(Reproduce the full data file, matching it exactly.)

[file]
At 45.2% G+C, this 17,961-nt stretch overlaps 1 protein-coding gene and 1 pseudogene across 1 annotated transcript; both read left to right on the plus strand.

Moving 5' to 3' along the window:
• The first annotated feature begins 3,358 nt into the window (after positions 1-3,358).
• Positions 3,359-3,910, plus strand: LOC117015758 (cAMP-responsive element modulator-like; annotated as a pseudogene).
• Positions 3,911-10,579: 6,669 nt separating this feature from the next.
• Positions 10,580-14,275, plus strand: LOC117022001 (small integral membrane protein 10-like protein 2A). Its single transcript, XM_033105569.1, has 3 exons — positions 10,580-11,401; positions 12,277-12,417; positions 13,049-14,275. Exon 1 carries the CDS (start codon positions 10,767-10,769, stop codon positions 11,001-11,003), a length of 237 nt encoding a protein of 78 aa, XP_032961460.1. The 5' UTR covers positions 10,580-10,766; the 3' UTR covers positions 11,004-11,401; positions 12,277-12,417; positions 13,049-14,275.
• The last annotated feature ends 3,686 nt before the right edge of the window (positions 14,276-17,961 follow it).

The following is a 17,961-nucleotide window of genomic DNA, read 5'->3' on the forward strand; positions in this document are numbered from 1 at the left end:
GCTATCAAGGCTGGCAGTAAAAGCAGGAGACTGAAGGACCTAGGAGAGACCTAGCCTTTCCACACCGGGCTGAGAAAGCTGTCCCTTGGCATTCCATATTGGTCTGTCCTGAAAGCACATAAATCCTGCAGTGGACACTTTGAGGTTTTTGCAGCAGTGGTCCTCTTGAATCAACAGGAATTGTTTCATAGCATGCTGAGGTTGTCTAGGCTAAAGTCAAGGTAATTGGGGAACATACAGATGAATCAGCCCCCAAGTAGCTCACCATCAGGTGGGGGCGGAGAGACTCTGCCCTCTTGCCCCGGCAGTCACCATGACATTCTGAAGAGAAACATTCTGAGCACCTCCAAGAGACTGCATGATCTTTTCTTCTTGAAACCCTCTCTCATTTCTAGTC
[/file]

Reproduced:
At 45.2% G+C, this 17,961-nt stretch overlaps 1 protein-coding gene and 1 pseudogene across 1 annotated transcript; both read left to right on the plus strand.

Moving 5' to 3' along the window:
• The first annotated feature begins 3,358 nt into the window (after positions 1-3,358).
• Positions 3,359-3,910, plus strand: LOC117015758 (cAMP-responsive element modulator-like; annotated as a pseudogene).
• Positions 3,911-10,579: 6,669 nt separating this feature from the next.
• Positions 10,580-14,275, plus strand: LOC117022001 (small integral membrane protein 10-like protein 2A). Its single transcript, XM_033105569.1, has 3 exons — positions 10,580-11,401; positions 12,277-12,417; positions 13,049-14,275. Exon 1 carries the CDS (start codon positions 10,767-10,769, stop codon positions 11,001-11,003), a length of 237 nt encoding a protein of 78 aa, XP_032961460.1. The 5' UTR covers positions 10,580-10,766; the 3' UTR covers positions 11,004-11,401; positions 12,277-12,417; positions 13,049-14,275.
• The last annotated feature ends 3,686 nt before the right edge of the window (positions 14,276-17,961 follow it).

The following is a 17,961-nucleotide window of genomic DNA, read 5'->3' on the forward strand; positions in this document are numbered from 1 at the left end:
GCTATCAAGGCTGGCAGTAAAAGCAGGAGACTGAAGGACCTAGGAGAGACCTAGCCTTTCCACACCGGGCTGAGAAAGCTGTCCCTTGGCATTCCATATTGGTCTGTCCTGAAAGCACATAAATCCTGCAGTGGACACTTTGAGGTTTTTGCAGCAGTGGTCCTCTTGAATCAACAGGAATTGTTTCATAGCATGCTGAGGTTGTCTAGGCTAAAGTCAAGGTAATTGGGGAACATACAGATGAATCAGCCCCCAAGTAGCTCACCATCAGGTGGGGGCGGAGAGACTCTGCCCTCTTGCCCCGGCAGTCACCATGACATTCTGAAGAGAAACATTCTGAGCACCTCCAAGAGACTGCATGATCTTTTCTTCTTGAAACCCTCTCTCATTTCTAGTC